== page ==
The idea was 4 nights, 5 days, so my pack was a tad heavier than normal due to a larger bear can and more food (just under 29lbs with 1 liter of water to start – that’s winter-type weight for me, so… ouch). The morning drive from basically sea level to the high desert was thankfully uneventful then just lovely as mountains came into view heading north on highway 395. There were some interesting clouds and I pondered their meaning. I missed the Lone Pine Visitor’s Center so stopped at depressing Manzanar (horrible incarceration camp for innocent people with Japanese descent) for an emergency restroom break.

I could barely open the door for the wind. The few people about were similarly leaning sideways against the gale-force sustained winds that was roaring through the desert brush. It was actually nice to wear a mask because I could breathe with it on. When winds are very high, as were the conditions when I was hiking 5 days prior at San Gorgonio, it feels terribly like you can’t even breathe as air is rushed past your face too fast and can even feel like it’s being pulled out of you. I definitely had that wild-haired, wide-eyed shocked look that imagine quite comical – but none of us were laughing.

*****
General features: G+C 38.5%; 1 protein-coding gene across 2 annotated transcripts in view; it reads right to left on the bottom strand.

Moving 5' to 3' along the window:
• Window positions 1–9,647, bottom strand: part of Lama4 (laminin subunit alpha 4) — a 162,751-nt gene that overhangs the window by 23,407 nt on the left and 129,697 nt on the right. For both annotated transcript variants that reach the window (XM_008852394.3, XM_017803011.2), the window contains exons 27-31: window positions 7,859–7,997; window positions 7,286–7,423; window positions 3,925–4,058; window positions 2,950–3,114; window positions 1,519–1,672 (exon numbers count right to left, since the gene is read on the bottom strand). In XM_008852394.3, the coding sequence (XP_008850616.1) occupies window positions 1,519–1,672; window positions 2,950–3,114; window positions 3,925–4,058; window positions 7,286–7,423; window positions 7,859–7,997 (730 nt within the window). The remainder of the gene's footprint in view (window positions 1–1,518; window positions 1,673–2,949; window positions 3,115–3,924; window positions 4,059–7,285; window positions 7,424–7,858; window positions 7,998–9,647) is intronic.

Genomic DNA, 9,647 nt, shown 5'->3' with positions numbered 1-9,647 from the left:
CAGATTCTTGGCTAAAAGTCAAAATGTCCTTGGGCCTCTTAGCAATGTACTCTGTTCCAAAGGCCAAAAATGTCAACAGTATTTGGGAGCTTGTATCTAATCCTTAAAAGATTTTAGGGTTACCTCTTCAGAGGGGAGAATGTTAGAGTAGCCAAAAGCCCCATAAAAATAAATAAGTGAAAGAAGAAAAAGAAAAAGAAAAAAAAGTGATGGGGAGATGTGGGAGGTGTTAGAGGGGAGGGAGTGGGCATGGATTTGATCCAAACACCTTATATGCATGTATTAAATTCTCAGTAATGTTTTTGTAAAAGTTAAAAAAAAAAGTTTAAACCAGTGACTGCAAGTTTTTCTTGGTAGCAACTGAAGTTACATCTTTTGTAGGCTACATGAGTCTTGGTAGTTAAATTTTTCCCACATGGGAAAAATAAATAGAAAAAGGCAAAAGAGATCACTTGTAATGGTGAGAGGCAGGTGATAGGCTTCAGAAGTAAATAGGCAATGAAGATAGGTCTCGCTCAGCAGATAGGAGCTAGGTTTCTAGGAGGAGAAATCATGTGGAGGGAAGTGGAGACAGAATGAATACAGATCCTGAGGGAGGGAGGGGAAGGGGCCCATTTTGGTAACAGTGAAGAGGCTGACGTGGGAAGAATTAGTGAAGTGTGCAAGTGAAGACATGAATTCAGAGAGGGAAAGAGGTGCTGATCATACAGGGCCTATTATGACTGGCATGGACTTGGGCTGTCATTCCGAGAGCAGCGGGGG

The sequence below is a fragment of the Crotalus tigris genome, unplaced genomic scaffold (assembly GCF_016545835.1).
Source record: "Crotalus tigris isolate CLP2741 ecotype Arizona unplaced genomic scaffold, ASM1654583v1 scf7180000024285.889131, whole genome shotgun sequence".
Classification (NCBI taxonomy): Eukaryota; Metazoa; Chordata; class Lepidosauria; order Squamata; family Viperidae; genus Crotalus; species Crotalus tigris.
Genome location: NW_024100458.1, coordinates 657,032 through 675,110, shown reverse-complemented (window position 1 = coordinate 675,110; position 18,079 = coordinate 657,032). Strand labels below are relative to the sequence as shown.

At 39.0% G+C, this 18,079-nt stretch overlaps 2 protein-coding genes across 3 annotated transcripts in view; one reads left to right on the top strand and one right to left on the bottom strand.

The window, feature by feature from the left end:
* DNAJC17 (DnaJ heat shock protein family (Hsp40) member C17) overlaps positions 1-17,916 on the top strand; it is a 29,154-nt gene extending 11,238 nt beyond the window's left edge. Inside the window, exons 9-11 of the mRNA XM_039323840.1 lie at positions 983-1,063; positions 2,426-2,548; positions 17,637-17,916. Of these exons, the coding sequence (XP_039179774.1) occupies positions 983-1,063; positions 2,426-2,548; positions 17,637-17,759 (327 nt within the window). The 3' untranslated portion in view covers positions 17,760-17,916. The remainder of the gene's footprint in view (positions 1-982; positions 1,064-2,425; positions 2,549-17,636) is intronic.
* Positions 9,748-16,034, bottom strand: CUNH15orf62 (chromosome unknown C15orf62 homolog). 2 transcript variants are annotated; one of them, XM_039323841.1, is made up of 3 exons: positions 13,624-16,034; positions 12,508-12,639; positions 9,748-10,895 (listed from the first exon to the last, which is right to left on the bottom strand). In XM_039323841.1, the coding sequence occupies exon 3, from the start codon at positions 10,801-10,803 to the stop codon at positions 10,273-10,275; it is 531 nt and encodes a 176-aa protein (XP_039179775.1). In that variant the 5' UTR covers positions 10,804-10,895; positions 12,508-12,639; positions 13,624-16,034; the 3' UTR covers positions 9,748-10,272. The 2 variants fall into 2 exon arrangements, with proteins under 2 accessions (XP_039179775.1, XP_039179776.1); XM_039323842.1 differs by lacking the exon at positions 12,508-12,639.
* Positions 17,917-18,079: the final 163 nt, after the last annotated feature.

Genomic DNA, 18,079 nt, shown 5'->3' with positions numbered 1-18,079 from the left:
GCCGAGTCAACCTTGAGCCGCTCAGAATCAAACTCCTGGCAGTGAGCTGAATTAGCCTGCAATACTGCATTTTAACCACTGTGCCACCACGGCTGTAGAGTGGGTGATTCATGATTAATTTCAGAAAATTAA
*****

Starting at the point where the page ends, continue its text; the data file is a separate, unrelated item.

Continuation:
I made a few random signs in hopes that the wind wasn’t this bad where I was going. LOL, not as bad in the mountains? I was clearly in denial. But at the trailhead it was only breezy, hurray!! I finished gearing up, which includes covering head-to-toe for sun coverage (bonus: using a neck gaiter, eg. Buff, up to the cheeks helps prevent wind chapping) and headed out. The pack felt good, actually, and I thought I was moving okay… high desert plants were in flower, a mild creek crossing was lovely and lush, the missing trees from a fire years ago was okay because it wasn’t too hot. My GPS told a different story and it was slow. Oh, well, I had all day to get up and over the pass – and summer days are long.

I think we can spot where the forecast claimed it was “mostly sunny” and it wasn’t in the Sierra where I stood nor Inyo mountains across the way.